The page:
I have been fighting a terrible cold for the last several days and I was in the mood for comfort food so I decided to roast a chicken. I found a recipe on Bran Appetit![1] that looked amazing and simple. I started out roasting the chicken simply seasoned with sea salt, freshly cracked pepper, and garlic powder. Halfway through roasting I basted the bird with most of the maple-mustard mixture. I roasted it for another 20 minutes then basted it again with the remaining mixture. The chicken turned out beautiful, moist, tender, and so delicious. I paired it with roasted veggies (to post tomorrow) and wilted spinach. It was a healthy and comforting meal that tasted fantastic.

Preheat the oven to 375 degrees. Line a roasting pan with tin foil then place the roasting rack on top.

Remove the organ bag from the inside of the carcass. Rinse the chicken with cold water then pat dry. Season both sides of the bird with sea salt, freshly cracked pepper, and garlic powder, to taste. Place pieces of carrot, onion, and garlic inside the cavity, if desired. Side Note: I used the ends from the roasted veggies that I was serving with the chicken.  Place a meat thermometer into the thickest part of the thigh without touching the bonePlace the chicken on the roasting rack and put into the oven to roast for 40 minutes.

In a small bowl mix together the maple syrup, Dijon mustard, and grain mustard. Brush half of the mixture over the chicken. Put the coated chicken back into the oven for 15-20 minutes; remove and baste with the remaining mixture. Place back into the oven and continue roasting until the chicken is cooked through and the juices run clean and there is an internal temperature of 175 degrees, about 20 minutes. Side Note: It is said that it’s safe to cook the bird to 165 degrees but with my kids eating the chicken, I play it safe. Remove the chicken from the oven and let it sit for 10 minutes before carving and serving. Enjoy.



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Maple-Mustard Glazed Roasted Chicken




Prep Time: 10 min.

Cook Time: 80 min.

Total Time: 90 min.



Ingredients:

1 whole chicken, 5-6 pounds
Sea salt and freshly cracked pepper, to taste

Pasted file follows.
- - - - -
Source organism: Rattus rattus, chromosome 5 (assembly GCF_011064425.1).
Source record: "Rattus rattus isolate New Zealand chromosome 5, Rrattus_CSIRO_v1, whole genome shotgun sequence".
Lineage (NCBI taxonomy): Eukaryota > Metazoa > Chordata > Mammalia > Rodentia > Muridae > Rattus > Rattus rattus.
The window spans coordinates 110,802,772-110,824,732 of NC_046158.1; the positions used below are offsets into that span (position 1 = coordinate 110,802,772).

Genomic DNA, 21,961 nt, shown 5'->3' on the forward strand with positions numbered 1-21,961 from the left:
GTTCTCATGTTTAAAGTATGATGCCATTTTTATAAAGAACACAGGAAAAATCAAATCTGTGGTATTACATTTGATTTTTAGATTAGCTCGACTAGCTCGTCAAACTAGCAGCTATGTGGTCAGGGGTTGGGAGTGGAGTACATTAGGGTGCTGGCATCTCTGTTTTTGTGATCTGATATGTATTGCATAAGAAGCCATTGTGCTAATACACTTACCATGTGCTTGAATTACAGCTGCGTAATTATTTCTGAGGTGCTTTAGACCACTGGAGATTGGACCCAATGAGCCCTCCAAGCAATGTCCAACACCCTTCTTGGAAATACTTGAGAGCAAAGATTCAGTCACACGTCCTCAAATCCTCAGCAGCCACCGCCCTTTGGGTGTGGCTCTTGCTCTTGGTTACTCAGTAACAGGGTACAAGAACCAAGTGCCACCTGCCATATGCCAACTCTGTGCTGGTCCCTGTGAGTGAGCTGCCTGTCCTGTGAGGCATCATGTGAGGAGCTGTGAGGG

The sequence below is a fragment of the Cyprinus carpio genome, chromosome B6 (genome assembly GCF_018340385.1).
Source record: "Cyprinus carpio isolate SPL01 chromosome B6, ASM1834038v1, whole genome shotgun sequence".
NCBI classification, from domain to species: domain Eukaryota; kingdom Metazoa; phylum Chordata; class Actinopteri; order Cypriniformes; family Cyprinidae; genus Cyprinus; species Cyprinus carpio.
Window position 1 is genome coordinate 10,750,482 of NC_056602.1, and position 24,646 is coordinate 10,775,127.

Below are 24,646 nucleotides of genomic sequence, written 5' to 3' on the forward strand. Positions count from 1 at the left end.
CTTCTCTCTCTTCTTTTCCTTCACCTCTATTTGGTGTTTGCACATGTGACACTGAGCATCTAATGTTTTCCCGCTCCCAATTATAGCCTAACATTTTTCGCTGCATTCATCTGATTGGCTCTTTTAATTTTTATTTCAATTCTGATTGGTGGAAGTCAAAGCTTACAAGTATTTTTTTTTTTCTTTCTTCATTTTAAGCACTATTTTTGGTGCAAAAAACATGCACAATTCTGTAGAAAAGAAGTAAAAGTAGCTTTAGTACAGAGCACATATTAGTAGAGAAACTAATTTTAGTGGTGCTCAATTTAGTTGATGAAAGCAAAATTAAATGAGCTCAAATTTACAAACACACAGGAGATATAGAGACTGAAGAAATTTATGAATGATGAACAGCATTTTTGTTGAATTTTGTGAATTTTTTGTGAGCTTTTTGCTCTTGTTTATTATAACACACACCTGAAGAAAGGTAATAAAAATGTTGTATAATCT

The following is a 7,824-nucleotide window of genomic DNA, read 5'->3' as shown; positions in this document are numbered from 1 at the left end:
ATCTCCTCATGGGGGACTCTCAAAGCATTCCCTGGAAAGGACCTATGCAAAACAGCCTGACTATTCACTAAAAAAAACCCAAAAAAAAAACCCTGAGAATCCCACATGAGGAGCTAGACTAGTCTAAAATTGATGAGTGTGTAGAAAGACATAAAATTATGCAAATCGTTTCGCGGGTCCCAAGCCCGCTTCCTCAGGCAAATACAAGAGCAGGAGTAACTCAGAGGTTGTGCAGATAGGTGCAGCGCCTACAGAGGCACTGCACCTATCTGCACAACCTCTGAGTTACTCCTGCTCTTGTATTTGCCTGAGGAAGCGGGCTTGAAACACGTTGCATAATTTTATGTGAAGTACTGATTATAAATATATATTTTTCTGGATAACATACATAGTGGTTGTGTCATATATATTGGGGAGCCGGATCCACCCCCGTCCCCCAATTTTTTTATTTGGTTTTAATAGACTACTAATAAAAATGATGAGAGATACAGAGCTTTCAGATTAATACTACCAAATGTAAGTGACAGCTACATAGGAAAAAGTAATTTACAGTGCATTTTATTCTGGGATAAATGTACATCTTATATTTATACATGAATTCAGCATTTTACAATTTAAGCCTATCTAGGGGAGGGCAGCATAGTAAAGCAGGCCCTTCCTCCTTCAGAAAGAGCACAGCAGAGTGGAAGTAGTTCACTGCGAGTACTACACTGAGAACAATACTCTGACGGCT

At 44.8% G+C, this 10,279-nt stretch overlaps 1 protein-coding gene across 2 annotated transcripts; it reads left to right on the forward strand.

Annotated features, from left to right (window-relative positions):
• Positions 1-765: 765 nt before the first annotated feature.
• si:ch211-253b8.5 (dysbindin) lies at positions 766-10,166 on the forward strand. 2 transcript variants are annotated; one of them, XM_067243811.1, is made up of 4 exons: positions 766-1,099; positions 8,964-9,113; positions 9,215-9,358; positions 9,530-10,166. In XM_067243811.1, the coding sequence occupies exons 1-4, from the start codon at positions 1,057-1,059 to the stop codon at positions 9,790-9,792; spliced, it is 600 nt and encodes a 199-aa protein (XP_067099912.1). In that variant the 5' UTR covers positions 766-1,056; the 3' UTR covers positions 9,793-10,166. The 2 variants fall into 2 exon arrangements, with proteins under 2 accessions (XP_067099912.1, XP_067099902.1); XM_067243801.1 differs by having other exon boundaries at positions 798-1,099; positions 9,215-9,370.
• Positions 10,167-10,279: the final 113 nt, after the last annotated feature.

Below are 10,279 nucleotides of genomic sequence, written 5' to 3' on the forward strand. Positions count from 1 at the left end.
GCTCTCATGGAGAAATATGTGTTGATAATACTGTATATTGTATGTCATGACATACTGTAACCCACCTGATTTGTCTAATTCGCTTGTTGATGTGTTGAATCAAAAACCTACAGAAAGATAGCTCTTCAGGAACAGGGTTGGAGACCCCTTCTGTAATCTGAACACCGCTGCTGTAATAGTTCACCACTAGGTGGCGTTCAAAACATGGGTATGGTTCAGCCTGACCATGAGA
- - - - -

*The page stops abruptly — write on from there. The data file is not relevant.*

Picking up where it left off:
Garlic powder, to taste
Onion pieces, carrot pieces, and garlic cloves for cavity, if desired
2 tbsp maple syrup
1 tbsp Dijon mustard
1 tbsp whole grain mustard

Directions:

Preheat the oven to 375 degrees. Line a roasting pan with tin foil then place the roasting rack on top.

Remove the organ bag from the inside of the carcass. Rinse the chicken with cold water then pat dry. Season both sides of the bird with sea salt, freshly cracked pepper, and garlic powder, to taste. Place pieces of carrot, onion, and garlic inside the cavity, if desired. Side Note: I used the ends from the roasted veggies that I was serving with the chicken. Place a meat thermometer into the thickest part of the thigh without touching the bone. Place the chicken on the roasting rack and put into the oven to roast for 40 minutes.

In a small bowl mix together the maple syrup, Dijon mustard, and grain mustard. Brush half of the mixture over the chicken. Put the coated chicken back into the oven for 15-20 minutes; remove and baste with the remaining mixture. Place back into the oven and continue roasting until the chicken is cooked through and the juices run clean and there is an internal temperature of 175 degrees, about 20 minutes. Side Note: It is said that it’s safe to cook the bird to 165 degrees but with my kids eating the chicken, I play it safe. Remove the chicken from the oven and let it sit for 10 minutes before carving and serving. Enjoy.



Adapted recipe and photos by For the Love of Cooking
Original recipe by Bran Appetit!

References

  1. ^ Bran Appetit! (www.branappetit.com)
  2. ^ Print Recipe (www.gordon-ramsay-recipe.com)
  3. ^ Save to ZipList Recipe Box (www.gordon-ramsay-recipe.com)